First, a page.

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Quebec City cardinal 'categorically denies' sexual assault allegations

Quebec Cardinal Gérald Cyprien Lacroix says his soul and his conscience are at peace as it pertains to the sexual assault allegations that surfaced last week.  (Steve Breton/Radio-Canada - image credit)
Quebec Cardinal Gérald Cyprien Lacroix says his soul and his conscience are at peace as it pertains to the sexual assault allegations that surfaced last week. (Steve Breton/Radio-Canada - image credit)

In his first public statement since being hit with sexual assault allegations, Cardinal Gérald Cyprien Lacroix, the Archbishop of Quebec "categorically denies" that he did anything wrong.

The allegations surfaced last week and are part of changes to a class-action lawsuit that targets the archdiocese of Quebec.

That lawsuit was authorized in June 2022.

In court documents that were presented last Thursday, Lacroix, the Archbishop of Quebec and Primate of Canada, was among those named as alleged perpetrators.

Lacroix is also a cardinal who is part of a high-ranking group of advisers for Pope Francis called the Council of Cardinals.

The alleged incidents involving Lacroix took place between 1987 and 1988 in Quebec City when the plaintiff was 17. Lacroix is accused of touching her without her consent.

From 1982 to 1987, Lacroix served as the secretary-general of the Pie-X secular institute in Quebec City. From 1985 to 1987, he was also the director of the Maison du Renouveau du Québec, which is described on its website as a gathering place for prayer open to people of all walks of life.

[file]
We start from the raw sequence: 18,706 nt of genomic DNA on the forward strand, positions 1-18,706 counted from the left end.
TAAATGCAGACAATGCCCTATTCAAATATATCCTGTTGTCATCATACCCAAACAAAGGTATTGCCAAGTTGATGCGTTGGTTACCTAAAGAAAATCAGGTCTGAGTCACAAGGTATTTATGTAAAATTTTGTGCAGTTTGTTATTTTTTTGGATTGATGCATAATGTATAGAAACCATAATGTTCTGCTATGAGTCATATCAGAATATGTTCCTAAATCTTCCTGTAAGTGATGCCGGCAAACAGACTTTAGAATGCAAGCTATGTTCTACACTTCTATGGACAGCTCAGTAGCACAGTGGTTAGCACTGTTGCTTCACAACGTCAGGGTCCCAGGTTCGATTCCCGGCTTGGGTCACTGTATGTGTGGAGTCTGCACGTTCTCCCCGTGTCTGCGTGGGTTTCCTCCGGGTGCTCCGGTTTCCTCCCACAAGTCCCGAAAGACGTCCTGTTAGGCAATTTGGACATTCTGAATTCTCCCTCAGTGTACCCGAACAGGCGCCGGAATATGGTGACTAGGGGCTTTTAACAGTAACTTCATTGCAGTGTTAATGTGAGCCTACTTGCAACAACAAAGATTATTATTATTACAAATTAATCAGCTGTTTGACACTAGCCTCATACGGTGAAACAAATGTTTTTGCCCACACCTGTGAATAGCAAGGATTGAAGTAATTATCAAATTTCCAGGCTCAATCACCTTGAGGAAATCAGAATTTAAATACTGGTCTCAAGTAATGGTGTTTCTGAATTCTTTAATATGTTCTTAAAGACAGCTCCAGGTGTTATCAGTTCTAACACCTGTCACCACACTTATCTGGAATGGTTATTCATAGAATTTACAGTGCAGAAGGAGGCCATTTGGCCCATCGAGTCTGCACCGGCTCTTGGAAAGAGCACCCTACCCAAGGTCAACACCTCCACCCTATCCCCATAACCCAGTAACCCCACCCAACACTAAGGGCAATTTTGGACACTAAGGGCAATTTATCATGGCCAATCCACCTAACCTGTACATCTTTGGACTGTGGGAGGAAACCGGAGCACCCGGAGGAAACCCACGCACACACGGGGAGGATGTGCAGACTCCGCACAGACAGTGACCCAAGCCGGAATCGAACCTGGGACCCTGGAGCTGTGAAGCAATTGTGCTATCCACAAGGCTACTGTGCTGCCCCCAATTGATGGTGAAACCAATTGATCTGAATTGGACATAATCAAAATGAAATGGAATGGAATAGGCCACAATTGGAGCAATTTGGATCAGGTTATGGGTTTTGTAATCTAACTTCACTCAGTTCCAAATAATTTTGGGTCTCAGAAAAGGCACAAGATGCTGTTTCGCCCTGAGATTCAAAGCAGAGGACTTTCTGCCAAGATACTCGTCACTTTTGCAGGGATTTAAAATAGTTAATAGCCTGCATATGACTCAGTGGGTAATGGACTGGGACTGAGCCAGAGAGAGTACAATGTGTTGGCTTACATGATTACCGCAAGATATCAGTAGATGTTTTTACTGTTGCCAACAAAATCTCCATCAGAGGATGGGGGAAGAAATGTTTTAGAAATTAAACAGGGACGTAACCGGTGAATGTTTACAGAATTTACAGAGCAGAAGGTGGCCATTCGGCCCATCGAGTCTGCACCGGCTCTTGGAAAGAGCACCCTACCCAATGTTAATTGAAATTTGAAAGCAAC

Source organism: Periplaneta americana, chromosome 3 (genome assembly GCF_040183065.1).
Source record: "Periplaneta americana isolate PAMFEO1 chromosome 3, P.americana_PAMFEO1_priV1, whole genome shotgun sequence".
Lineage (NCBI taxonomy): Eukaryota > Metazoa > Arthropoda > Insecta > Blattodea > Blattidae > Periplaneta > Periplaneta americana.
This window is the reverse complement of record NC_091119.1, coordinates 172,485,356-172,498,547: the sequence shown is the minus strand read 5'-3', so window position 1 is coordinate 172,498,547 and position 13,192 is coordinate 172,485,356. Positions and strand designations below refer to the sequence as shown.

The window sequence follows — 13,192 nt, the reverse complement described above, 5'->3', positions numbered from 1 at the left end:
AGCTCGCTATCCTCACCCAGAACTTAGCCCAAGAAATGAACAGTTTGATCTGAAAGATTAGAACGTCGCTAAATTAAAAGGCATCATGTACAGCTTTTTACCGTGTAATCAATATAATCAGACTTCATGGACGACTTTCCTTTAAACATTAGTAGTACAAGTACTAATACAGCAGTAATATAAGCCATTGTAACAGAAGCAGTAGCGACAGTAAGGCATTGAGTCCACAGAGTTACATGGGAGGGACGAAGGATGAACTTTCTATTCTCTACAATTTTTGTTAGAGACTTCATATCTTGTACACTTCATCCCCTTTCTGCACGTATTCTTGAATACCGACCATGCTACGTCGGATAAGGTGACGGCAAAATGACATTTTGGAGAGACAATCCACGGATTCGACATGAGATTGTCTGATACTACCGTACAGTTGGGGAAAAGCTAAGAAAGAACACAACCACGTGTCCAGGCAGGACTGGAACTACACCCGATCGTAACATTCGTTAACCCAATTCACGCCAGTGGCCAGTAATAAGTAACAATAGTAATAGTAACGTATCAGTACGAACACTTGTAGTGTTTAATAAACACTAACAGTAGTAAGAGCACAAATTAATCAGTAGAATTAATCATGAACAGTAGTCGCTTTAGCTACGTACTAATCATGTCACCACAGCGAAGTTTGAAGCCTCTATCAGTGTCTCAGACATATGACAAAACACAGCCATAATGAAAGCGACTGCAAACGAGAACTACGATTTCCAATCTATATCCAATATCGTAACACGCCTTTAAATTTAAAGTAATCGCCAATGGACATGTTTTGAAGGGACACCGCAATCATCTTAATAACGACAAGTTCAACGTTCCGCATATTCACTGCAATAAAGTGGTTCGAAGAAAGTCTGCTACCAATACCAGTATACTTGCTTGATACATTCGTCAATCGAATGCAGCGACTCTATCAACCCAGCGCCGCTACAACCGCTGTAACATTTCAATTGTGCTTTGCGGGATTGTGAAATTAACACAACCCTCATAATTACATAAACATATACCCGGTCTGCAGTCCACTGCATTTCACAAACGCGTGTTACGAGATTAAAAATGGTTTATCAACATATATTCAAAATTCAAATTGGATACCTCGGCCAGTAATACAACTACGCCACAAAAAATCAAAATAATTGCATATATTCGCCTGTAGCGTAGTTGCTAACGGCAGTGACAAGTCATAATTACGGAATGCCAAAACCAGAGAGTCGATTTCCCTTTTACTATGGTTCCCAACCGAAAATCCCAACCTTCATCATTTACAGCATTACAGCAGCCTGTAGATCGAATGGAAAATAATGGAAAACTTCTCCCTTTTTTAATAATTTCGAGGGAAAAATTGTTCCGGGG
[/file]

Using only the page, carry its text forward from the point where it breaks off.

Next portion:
The woman accusing Lacroix is not named in the court documents.

"I have never, to my knowledge, made an inappropriate gesture with anyone, whether it's with a minor or an adult," said Cardinal Lacroix in a video statement released Tuesday on Youtube.

He described the accusations as unfounded.

"My soul and my conscience are at peace when it comes to those accusations," he said.

Last week, the Archdiocese of Quebec put out a statement announcing that Lacroix would step away from his function "until the situation is cleared up."

In the video released Tuesday, Lacroix emphasized that this decision does not amount to a resignation.

He also said the archdiocese remains committed to making sure victims of sexual abuse receive "financial reparations that would be added onto other means put at their disposal for them to heal."

"We recognize the suffering of victims and it is with humility that we move forward in the class-action process," he said.

Negotiations between both parties have wrapped up without an agreement.

Lacroix said Arsenault Dufresne Wee Avocats, the law firm representing the plaintiffs, is the party that put an end to talks.

Alain Arsenault, one of the lawyers with the firm, said the cardinal's public statement about the negotiations violates a confidentiality agreement.

"If they're doing that, then I think they're in panic mode," Arsenault told Radio-Canada on Tuesday.

He also scoffed at Lacroix's comments about victims of sexual abuse.

"They have a lot of compassion of victims. Okay, that's great. But what else? Yes, they pray for victims, but what else have they done?"